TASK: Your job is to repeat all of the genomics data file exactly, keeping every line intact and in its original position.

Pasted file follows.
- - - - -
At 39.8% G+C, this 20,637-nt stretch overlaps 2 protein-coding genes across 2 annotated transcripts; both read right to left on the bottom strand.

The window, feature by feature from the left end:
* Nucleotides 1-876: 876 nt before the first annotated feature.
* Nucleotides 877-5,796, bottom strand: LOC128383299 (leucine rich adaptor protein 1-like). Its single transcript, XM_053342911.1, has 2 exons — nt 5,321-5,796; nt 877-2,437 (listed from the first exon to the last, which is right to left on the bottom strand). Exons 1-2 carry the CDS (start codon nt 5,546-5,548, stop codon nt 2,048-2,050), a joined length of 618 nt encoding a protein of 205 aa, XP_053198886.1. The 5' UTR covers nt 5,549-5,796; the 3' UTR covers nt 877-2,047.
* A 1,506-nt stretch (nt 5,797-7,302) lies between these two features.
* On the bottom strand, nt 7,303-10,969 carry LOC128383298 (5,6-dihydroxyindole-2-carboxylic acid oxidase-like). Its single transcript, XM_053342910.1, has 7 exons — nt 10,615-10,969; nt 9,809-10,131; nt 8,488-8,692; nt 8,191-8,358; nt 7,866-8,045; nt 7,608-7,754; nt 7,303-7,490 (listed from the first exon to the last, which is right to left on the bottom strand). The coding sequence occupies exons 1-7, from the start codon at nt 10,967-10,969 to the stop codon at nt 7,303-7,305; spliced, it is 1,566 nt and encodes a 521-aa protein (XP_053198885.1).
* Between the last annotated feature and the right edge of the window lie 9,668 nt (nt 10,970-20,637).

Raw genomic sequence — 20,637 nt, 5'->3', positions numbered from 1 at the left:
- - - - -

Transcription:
At 39.8% G+C, this 20,637-nt stretch overlaps 2 protein-coding genes across 2 annotated transcripts; both read right to left on the bottom strand.

The window, feature by feature from the left end:
* Nucleotides 1-876: 876 nt before the first annotated feature.
* Nucleotides 877-5,796, bottom strand: LOC128383299 (leucine rich adaptor protein 1-like). Its single transcript, XM_053342911.1, has 2 exons — nt 5,321-5,796; nt 877-2,437 (listed from the first exon to the last, which is right to left on the bottom strand). Exons 1-2 carry the CDS (start codon nt 5,546-5,548, stop codon nt 2,048-2,050), a joined length of 618 nt encoding a protein of 205 aa, XP_053198886.1. The 5' UTR covers nt 5,549-5,796; the 3' UTR covers nt 877-2,047.
* A 1,506-nt stretch (nt 5,797-7,302) lies between these two features.
* On the bottom strand, nt 7,303-10,969 carry LOC128383298 (5,6-dihydroxyindole-2-carboxylic acid oxidase-like). Its single transcript, XM_053342910.1, has 7 exons — nt 10,615-10,969; nt 9,809-10,131; nt 8,488-8,692; nt 8,191-8,358; nt 7,866-8,045; nt 7,608-7,754; nt 7,303-7,490 (listed from the first exon to the last, which is right to left on the bottom strand). The coding sequence occupies exons 1-7, from the start codon at nt 10,967-10,969 to the stop codon at nt 7,303-7,305; spliced, it is 1,566 nt and encodes a 521-aa protein (XP_053198885.1).
* Between the last annotated feature and the right edge of the window lie 9,668 nt (nt 10,970-20,637).

Raw genomic sequence — 20,637 nt, 5'->3', positions numbered from 1 at the left: